Wednesday, October 13, 2010

What's wrong with English football part 4

Last night's 0-0 draw at Wembley has got to be one of the dullest games I've ever seen - in fact after an hour I started doing email and wasn't looking when the Montenegrins hit the bar. Fabio was refreshingly honest to point out that England were lucky to draw.

Not there is anything surprising about England failing to break down a team full of unknown former Yugoslavs. The former Yugoslavia is one of the most successful parts of the world for producing sports stars, with an enviable record in tennis and basketball as well as the beautiful game (see Why England Lose by Simon Kuper). Montenegro - a country with the same population as Leeds, as the ITV commentators pointed out - has a wealth of players with basic technical ability, ability that the vast majority of English footballers lack. That, added to a good basic tactical sense, gives them every chance of holding off a team like England which relies essentially on headers from deadballs. And they were missing their best player, Vucinic.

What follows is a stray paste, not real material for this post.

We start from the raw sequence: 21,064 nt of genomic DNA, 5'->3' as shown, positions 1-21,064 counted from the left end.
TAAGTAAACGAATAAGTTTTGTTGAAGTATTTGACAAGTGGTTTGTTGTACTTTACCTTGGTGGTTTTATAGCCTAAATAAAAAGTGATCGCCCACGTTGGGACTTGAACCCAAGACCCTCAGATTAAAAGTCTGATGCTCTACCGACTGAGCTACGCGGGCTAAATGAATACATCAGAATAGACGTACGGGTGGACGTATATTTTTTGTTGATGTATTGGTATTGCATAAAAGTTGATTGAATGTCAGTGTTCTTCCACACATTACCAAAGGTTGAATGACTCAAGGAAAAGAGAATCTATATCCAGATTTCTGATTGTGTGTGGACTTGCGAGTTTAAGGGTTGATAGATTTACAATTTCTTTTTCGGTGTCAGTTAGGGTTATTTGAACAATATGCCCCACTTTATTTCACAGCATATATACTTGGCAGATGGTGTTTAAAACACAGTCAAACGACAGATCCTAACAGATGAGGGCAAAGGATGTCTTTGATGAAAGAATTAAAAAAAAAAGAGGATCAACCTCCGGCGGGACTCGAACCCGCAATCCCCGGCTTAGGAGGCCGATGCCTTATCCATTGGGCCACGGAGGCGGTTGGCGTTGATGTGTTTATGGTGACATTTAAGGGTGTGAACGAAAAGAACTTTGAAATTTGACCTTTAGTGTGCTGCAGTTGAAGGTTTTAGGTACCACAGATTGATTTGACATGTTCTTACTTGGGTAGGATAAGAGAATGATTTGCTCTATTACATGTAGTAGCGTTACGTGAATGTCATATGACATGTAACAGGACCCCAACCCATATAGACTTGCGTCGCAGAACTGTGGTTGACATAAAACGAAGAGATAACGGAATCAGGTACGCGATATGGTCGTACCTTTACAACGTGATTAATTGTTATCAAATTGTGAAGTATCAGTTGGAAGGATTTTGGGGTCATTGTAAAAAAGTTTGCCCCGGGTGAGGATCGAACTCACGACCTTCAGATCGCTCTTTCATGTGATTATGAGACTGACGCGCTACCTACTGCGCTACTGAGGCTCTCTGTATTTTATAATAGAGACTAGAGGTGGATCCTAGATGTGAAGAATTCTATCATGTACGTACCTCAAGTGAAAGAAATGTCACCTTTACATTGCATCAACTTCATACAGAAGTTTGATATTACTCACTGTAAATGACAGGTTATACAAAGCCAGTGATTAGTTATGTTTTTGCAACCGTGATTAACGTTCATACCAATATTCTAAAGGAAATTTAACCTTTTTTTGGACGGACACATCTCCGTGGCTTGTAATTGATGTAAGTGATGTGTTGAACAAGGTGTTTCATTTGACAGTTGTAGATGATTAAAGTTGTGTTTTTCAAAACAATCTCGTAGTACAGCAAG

The England players are unable to pass the ball  with sufficient precision, and can't control the ball adequately under pressure. These are basic technical flaws, hidden when they are partnered by more talented foreign players in their club teams. It's back to the drawing board: teaching kids to kick the ball properly would be a start. Given the FA's reluctance to invest in coaching, this looks unlikely to happen.